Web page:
Kiran Biliyawala
4 min readMay 19, 2023


I’ve been a software engineer for almost a decade now, and in this journey, the most credit for my success is because of the great mentors I’ve had. During this stint, I’ve picked up some of the better practices I could follow to mentor my mentees as well.

Mentoring is an indirect responsibility, and a learning source for both the parties. Noting down some of the points here, that has been working well for me. I’m an engineer, so some of the practices may/may not apply to you.

I believe in dedicated mentoring. Whoever I am responsible for, I ensure regular 1–1 meets at regular interval (no more than a month).

I try and walk my mentee through this guiding principles, and explain the process. If there’s anything to be added/removed, we discuss and agree upfront (haven’t seen much changes usually).

The Whats…

I divide mentoring in three buckets:

  1. Everything tech
  2. Execution
  3. People

Everything Tech

This is to improve core engineering competency. Be it tech breadth, coding, advance/depth of technologies, languages, knowledge, hands on experiments, etc.

Whatever you should do to improve as an engineer belongs to this bucket. It is important for both mentor and mentee to know the strengths and area of improvements for the mentee. Depending on the level of engineer, I ask some questions to help figure out where does the person stands. Result of this exercise should be a written down note/document with points of strengths and area of improvements for next 6 month/1 year. Yes, noting down is important to have the clarity for both the persona.

Whenever you ask an engineer, what does he wants to improve upon, the answer is mostly from this bucket. It is evident and easy to think on these lines, because this is our bread-and-butter. However, there’s much more to the role than just tech. Let’s dive in the other two.


Being an excellent engineer, who designs amazing systems architecture, but are impractical is useless in the real world. Building a feasible a required solution is the P0 for any systems. Execution becomes crucial to achieve this.

Everything on feasibility, planning, dividing a fuzzy problem statement into logical releases, estimations, what can be in parallel and what has to be in sequence, etc is all about execution.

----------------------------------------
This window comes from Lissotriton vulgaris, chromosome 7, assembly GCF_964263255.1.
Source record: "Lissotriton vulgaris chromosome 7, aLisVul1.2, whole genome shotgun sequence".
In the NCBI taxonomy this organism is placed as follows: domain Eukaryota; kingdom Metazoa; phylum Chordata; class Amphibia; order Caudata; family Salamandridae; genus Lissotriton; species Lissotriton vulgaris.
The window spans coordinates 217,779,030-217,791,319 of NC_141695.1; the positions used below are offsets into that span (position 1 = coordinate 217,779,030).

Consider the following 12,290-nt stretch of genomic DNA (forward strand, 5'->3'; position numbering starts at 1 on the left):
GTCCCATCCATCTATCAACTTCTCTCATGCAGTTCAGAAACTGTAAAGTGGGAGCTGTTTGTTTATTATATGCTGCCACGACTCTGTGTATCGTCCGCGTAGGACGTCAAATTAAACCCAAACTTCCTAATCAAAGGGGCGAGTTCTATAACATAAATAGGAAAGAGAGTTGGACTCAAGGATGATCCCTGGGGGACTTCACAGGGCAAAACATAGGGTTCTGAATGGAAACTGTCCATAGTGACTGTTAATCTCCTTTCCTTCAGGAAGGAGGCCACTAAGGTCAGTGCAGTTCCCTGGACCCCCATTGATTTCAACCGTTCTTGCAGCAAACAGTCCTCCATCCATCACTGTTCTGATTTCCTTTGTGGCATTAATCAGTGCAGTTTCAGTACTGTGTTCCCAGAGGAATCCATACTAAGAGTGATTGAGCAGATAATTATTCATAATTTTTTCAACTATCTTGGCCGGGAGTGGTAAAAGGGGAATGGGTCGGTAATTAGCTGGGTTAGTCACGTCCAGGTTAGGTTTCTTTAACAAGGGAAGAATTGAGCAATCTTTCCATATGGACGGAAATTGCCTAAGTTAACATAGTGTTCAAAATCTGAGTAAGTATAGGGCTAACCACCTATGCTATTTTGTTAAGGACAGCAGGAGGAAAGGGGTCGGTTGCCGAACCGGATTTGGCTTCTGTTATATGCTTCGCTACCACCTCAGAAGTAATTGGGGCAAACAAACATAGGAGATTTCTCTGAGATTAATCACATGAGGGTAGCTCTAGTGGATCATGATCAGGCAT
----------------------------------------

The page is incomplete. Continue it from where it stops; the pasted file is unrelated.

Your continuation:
To deliver a best quality product in the optimal timelines is the main objective to learn all about execution.


Well, it may look like, engineers do the best coding while in zen mode in silos, but, its not all about solution & coding. People skills are also very key to most of the engineers working in teams. Collaborating with your team, juniors/seniors, other team members, product/business counterparts, etc also require you to cultivate a very different set of skills.

Many engineers struggle with this. If you know how to convey your thoughts, how to articulate, the rest of the world becomes easier around you. You can figure out when you’re wrong easily, and you can convey your opinion easily as well; so convincing is no longer a convincing, rather a brainstorming with your peers.

So identify where your mentee stand for people skills, and help him figure out where he could improve upon as well. Similar to others, you can do this exercise also via some questions, and hypothetical/real world scenarios that you’d have encountered during your working relationship.

The Whens…

Now, once I know the strengths from each bucket, and area of improvements, I take one or two as a improvement goal for next 3–6 months depending on the time it would take for that person. It is very important to take a goal that can be practiced. For example, if a company does half yearly planning, taking a planning goal in middle for senior folks might not work out, as the person couldn’t really do anything major to practice. So map the goals with the opportunities coming in next 3–6 months.

The Hows…

Taking a goal just means, that we will be double conscious when we do something about this. For example, if we’ve taken planning as a goal, when we plan, we will reiterate the whole thing to ensure we’ve done best we could. We could do some research on planning as well, and verify if things are done better. This way we may spend slightly more time for the items around goals.

Other areas of improvement, and advancing more on strengths usually becomes continuous activities with some improvements overall.

Mentor may also not always be expert in all areas, it is okay to be vulnerable in front of your mentee. And as a mentor, it is our responsibility to put in some efforts, to learn and help learn.

This way, the person achieves something every quarter, and at the same improve in the other areas as well.

Some of the evergreen books that have helped me and my mentees to become better engineers:

  1. Emotional Intelligence
  2. What got you here, won’t get you there
  3. Some of the articles from Coaching for Leadership
  4. Good to Great
  5. Whale Done
  6. How we communicate
  7. Domain Driven Design
  8. Designing Data Intensive Applications
  9. Java Concurrency in Practice
  10. Clean Code
  11. Refactoring: Improving the Design of Existing Code
  12. Follow some authors like Robert C Martin, Martin Fowler, Mark Richards, …


Mentorship is a partnership to learn and boost your skills. Mentor could learn from mentee as well. Typically mentors should be somewhat senior, more experienced/skilful than you are. Finding the mentor, with whom your chemistry fits is also as much important.

Being vulnerable, honest, and putting effort to improve and help improve are the keys to mentorship. Be a good listener, and ask more guiding questions. It’s all about helping each other, and becoming a better engineer!

Be disciplined, Be enthusiastic, Be passionate — Have a Happy Learning…